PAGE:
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dc.contributor.authorPanconesi, Alessandroen_US
dc.description.abstractThe topic of this thesis is the issue of locality in distributed computing. A first set of results in this thesis concerns the $\Delta$-vertex coloring problem. They are all based on the following result. Let $G$ be a graph such that $\Delta \geq 3, G$ is not a complete graph, and such that all of $G$ except one vertex $v$ is $\Delta$-colored. Then, it is possible to extend this $\Delta$-coloring to all of $G$ by recoloring a path originating from $v$ of length at most $O(\log_{\Delta}n)$. This property allows us to develop several efficient algorithms for $\Delta$-coloring. In particular, but not exclusively, in the distributed and PRAM models of computation. It also implies a well-known result of Brooks as a corollary. Another set of results concerns network decomposition - a basic notion in distributed graph algorithms. We improve the bounds for computing a network decomposition distributively and deterministically. Our algorithm computes an $(n^{\epsilon(n)},n^{\epsilon(n)})$-decomposition in $O(n^{\epsilon(n)})$ time, where $\epsilon(n) = O(1/ \sqrt{\log n})$. We also show that the class of graphs $\cal G$ whose maximum degree is $O(n^{\delta(n)}$, where $\delta(n) = O(1/\log \log n)$, is complete for the task of computing a ($\log n, \log n)$-decomposition, in polylogarithmic in $n$ time. Completeness is to be intended in the following sense: if we have an algorithm $\cal A$ that computes a $(\log n, \log n)$-decomposition in polylogarithmic in $n$ time for graphs in $\cal G$, then we can compute a $(\log n, \log n)$-decomposition in polylogarithmic in $n$ time for all graphs. A last set of results concerns the edge coloring problem. We give a randomized distributed algorithm to compute an edge coloring of a given network $G$, that uses at most $1.6\Delta + \log^{2+\delta} n$ colors, for any $\delta greater than 0$. The running time is $O(\log n)$ and the failure probability is at most $\epsilon$, for any fixed $\epsilon greater than 0$. The algorithm is quite simple but requires an interesting probabilistic analysis. At the core of the analysis is an extension of the Chernoff-Hoeffding bounds, which are fundamental tools used in estimating the tail probabilities of the sum of Bernoulli-like trials.en_US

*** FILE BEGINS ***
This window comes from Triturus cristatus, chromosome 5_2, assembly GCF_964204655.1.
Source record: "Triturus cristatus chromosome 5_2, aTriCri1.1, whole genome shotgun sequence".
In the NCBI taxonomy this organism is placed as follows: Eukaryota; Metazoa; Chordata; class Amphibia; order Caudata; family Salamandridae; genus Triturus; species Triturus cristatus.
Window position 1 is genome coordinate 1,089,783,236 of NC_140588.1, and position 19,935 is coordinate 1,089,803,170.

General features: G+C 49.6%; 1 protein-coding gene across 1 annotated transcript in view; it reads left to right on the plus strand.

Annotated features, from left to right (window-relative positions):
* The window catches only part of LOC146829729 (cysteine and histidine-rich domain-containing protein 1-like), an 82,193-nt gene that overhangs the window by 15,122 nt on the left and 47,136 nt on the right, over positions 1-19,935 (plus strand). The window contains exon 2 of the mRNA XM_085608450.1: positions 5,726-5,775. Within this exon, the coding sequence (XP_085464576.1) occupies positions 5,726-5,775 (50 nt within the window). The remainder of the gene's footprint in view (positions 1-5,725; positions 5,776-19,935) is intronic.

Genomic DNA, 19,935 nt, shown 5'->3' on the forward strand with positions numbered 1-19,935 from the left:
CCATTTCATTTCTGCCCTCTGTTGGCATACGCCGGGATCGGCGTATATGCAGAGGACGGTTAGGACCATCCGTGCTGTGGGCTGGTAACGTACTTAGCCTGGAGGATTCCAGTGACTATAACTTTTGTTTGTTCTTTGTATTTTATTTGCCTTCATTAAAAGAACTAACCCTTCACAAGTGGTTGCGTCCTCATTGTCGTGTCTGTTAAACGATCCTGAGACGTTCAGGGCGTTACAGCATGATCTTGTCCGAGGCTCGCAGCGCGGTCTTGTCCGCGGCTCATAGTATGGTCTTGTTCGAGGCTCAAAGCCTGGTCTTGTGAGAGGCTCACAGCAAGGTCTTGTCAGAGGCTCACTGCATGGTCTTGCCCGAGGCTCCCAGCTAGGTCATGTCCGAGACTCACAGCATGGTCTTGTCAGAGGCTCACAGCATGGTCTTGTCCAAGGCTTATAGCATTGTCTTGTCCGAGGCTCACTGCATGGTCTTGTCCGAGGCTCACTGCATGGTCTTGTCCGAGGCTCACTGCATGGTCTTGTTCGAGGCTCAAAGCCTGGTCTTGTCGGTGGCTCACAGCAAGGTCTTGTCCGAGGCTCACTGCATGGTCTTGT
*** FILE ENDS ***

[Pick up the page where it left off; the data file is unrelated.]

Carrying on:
dc.format.extent7467530 bytes
dc.format.extent1394941 bytes
dc.publisherCornell Universityen_US
dc.subjectcomputer scienceen_US
dc.subjecttechnical reporten_US
dc.titleLocality in Distributed Computingen_US
dc.typetechnical reporten_US

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